Skip to main content
About HEC About HEC Faculty & Research Faculty & Research Master’s programs Master’s programs MBA Programs MBA Programs PhD Program PhD Program Executive Education Executive Education Summer School Summer School HEC Online HEC Online About HEC Overview Overview Who
We Are Who
We Are
Egalité des chances Egalité des chances Career
Center Career
Center
International International Campus
Life Campus
Life
Sustainability Sustainability Diversity
& Inclusion Diversity
& Inclusion
Stories Stories The HEC
Foundation The HEC
Foundation
Coronavirus Coronavirus
Faculty & Research Overview Overview Faculty Directory Faculty Directory Departments Departments Centers Centers Chairs Chairs Knowledge Knowledge Master’s programs Master in
Management Master in
Management
MSc International
Finance MSc International
Finance
Specialized
Masters Specialized
Masters
X-HEC
programs X-HEC
programs
Dual-Degree
programs Dual-Degree
programs
Visiting
students Visiting
students
Certificates Certificates Student
Life Student
Life
Student
Stories Student
Stories
MBA Programs MBA MBA Executive MBA Executive MBA TRIUM EMBA TRIUM EMBA PhD Program Overview Overview HEC Difference HEC Difference Program details Program details Research areas Research areas HEC Community HEC Community Placement Placement Job Market Job Market Admissions Admissions Financing Financing Executive Education Executive Masters Executive Masters Executive Certificates Executive Certificates Executive short programs Executive short programs Online Online Companies Companies Executive MBA Executive MBA Summer School Youth Programs Youth Programs Summer programs Summer programs HEC Online Overview Overview Degree Program Degree Program Executive certificates Executive certificates MOOCs MOOCs Summer Programs Summer Programs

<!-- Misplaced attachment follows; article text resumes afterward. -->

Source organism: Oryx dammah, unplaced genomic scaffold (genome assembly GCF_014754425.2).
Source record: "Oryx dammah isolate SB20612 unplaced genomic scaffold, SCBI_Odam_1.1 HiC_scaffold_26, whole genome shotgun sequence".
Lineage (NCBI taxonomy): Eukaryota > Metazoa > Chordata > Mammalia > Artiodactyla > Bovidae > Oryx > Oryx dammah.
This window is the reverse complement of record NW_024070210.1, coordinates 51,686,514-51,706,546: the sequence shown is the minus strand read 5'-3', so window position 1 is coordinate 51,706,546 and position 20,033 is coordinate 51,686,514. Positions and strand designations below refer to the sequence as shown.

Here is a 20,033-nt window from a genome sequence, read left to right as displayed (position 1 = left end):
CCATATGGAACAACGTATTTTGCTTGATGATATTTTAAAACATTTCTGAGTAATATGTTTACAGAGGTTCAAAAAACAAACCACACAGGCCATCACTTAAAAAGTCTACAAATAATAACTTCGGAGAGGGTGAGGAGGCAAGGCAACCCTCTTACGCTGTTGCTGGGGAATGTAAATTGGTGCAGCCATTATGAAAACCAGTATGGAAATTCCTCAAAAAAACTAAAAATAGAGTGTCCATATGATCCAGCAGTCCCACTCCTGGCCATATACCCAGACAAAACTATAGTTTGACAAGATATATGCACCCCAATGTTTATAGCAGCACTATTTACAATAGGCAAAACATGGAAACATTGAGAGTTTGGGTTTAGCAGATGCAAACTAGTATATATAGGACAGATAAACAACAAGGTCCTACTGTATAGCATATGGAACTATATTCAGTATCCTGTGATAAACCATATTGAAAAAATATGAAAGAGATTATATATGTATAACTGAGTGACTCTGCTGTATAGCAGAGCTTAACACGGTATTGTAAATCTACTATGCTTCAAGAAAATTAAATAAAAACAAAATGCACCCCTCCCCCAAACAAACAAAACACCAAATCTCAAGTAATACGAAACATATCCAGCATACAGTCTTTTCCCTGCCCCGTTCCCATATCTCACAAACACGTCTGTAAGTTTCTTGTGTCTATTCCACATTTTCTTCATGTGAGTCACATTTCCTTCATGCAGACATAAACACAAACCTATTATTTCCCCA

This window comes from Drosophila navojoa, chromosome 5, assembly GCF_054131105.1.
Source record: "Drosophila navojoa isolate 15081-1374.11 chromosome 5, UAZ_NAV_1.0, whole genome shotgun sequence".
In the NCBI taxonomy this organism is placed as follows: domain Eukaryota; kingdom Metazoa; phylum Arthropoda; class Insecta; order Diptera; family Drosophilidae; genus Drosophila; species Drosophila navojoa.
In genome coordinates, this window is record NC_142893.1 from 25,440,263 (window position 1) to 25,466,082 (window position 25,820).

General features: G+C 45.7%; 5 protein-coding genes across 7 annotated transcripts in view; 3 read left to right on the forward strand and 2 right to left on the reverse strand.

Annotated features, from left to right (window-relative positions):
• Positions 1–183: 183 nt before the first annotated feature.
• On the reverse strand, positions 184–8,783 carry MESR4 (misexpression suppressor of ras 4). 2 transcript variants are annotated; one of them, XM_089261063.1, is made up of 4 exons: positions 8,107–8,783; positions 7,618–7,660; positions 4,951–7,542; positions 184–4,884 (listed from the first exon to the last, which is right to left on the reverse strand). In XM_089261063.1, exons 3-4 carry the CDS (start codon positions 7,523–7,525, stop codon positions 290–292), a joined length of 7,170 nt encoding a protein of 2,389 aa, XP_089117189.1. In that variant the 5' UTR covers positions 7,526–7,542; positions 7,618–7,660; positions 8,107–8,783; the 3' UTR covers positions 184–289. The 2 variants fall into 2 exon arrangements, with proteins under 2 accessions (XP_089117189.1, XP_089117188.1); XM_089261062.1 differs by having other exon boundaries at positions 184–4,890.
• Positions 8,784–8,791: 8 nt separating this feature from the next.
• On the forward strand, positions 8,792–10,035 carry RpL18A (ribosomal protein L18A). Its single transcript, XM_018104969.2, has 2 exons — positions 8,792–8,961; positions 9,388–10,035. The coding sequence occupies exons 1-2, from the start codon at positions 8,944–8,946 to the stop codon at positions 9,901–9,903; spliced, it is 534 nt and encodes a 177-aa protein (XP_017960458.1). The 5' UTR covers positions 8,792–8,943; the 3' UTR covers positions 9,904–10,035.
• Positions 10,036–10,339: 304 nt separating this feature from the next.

Faculty & Research

Research on Cryptocurrency by Ioanid Rosu Published in Management Science

The Finance Department at HEC Paris is pleased to announce that Associate Professor Ioanid Rosu has had his research paper “Evolution of Shares in a Proof-of-Stake Cryptocurrencypublished in Management Science, one of the world’s top management journals. The research is in collaboration with Fahad Saleh from Wake Forest University.

 

ioanid rosu - HEC

Research on the Bitcoin cryptocurrency has raised several concerns regarding its long-run viability, which have led to alternative proposals that seek to generate Bitcoin’s decentralization while avoiding some of its limitations. 

Bitcoin uses a set of governance rules known as Proof-of-Work (PoW), whereby agents to compete to update the blockchain by solving a computational puzzle so that success probabilities depend upon raw computational power. 

An alternative set of governance rules is Proof-of-Stake (PoS), whereby the blockchain is updated by a randomly selected stakeholder, with probability of an investor being drawn equal to the investor's coin share. The PoS protocol involves essentially no direct costs to the stakeholders. However, just as for the PoW protocol, the agent that updates the blockchain receives a coin reward. This reward feature of PoS has led critics across academia and the cryptocurrency press to argue that PoS induces wealth concentration. Intuitively, they argue, if some “rich” investors already own many coins, the coin reward would make them even richer. Also, a smart strategy would be to amass even more coins to increase the probability of being selected.

Professors Rosu and Saleh’s results show that this type of intuition is flawed. Their first main result (which is an application of the Polya’s urn problem in mathematics) is that the coin shares of buy-and-hold investors follow a “martingale”, meaning that their coin share is not expected either to increase or to decrease. Indeed, “rich” investors are more likely to be selected, but if they are not selected, their share also decreases by more than the share of “poor” investors. The coin shares of buy-and-hold investors are stable in the sense that they converge to a well-defined distribution, which in the case of constant rewards is the Dirichlet distribution (or beta distribution, with only two investors). If coin rewards are constant or their growth is not too fast, investor shares are stable in a stricter sense: they remain fairly close to the initial value. Moreover, "poor" investors end up with a more stable share distribution than "rich" investors. The third main result is that investors are indifferent between trading and being buy-and-hold, if the cryptocurrency’s market capitalization is not expected to change. Intuitively, buying more coins increases the probability that the investor becomes "rich", but the coins lose in value because of the dilution effect.
 

Find more details and explanations in the Management Science blog article here

Find more research by Professor Ioanid Rosu on Knowledge@HEC here.